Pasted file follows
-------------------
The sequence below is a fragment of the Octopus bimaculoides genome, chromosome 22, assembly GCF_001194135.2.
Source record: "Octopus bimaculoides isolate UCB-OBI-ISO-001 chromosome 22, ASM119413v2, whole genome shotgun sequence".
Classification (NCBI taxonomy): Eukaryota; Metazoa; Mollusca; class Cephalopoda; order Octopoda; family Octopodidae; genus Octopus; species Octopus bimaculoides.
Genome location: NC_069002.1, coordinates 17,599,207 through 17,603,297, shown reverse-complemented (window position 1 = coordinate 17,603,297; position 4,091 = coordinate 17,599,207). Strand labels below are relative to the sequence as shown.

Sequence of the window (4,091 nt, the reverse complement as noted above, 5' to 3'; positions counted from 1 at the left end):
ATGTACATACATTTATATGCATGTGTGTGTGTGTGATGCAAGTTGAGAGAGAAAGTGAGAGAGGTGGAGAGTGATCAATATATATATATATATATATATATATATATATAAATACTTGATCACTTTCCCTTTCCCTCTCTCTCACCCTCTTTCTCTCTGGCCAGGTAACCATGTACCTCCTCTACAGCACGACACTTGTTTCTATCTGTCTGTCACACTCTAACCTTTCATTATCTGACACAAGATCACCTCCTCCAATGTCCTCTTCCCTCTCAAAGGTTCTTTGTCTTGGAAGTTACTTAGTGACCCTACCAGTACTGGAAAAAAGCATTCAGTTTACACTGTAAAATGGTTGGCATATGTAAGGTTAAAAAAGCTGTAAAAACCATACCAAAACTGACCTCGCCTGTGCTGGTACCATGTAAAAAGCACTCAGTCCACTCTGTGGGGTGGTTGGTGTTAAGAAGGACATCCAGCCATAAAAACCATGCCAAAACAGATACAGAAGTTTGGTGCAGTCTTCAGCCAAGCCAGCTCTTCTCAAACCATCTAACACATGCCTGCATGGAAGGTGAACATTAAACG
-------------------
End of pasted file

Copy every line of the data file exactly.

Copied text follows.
The sequence below is a fragment of the Octopus bimaculoides genome, chromosome 22, assembly GCF_001194135.2.
Source record: "Octopus bimaculoides isolate UCB-OBI-ISO-001 chromosome 22, ASM119413v2, whole genome shotgun sequence".
Classification (NCBI taxonomy): Eukaryota; Metazoa; Mollusca; class Cephalopoda; order Octopoda; family Octopodidae; genus Octopus; species Octopus bimaculoides.
Genome location: NC_069002.1, coordinates 17,599,207 through 17,603,297, shown reverse-complemented (window position 1 = coordinate 17,603,297; position 4,091 = coordinate 17,599,207). Strand labels below are relative to the sequence as shown.

Sequence of the window (4,091 nt, the reverse complement as noted above, 5' to 3'; positions counted from 1 at the left end):
ATGTACATACATTTATATGCATGTGTGTGTGTGTGATGCAAGTTGAGAGAGAAAGTGAGAGAGGTGGAGAGTGATCAATATATATATATATATATATATATATATATATAAATACTTGATCACTTTCCCTTTCCCTCTCTCTCACCCTCTTTCTCTCTGGCCAGGTAACCATGTACCTCCTCTACAGCACGACACTTGTTTCTATCTGTCTGTCACACTCTAACCTTTCATTATCTGACACAAGATCACCTCCTCCAATGTCCTCTTCCCTCTCAAAGGTTCTTTGTCTTGGAAGTTACTTAGTGACCCTACCAGTACTGGAAAAAAGCATTCAGTTTACACTGTAAAATGGTTGGCATATGTAAGGTTAAAAAAGCTGTAAAAACCATACCAAAACTGACCTCGCCTGTGCTGGTACCATGTAAAAAGCACTCAGTCCACTCTGTGGGGTGGTTGGTGTTAAGAAGGACATCCAGCCATAAAAACCATGCCAAAACAGATACAGAAGTTTGGTGCAGTCTTCAGCCAAGCCAGCTCTTCTCAAACCATCTAACACATGCCTGCATGGAAGGTGAACATTAAACG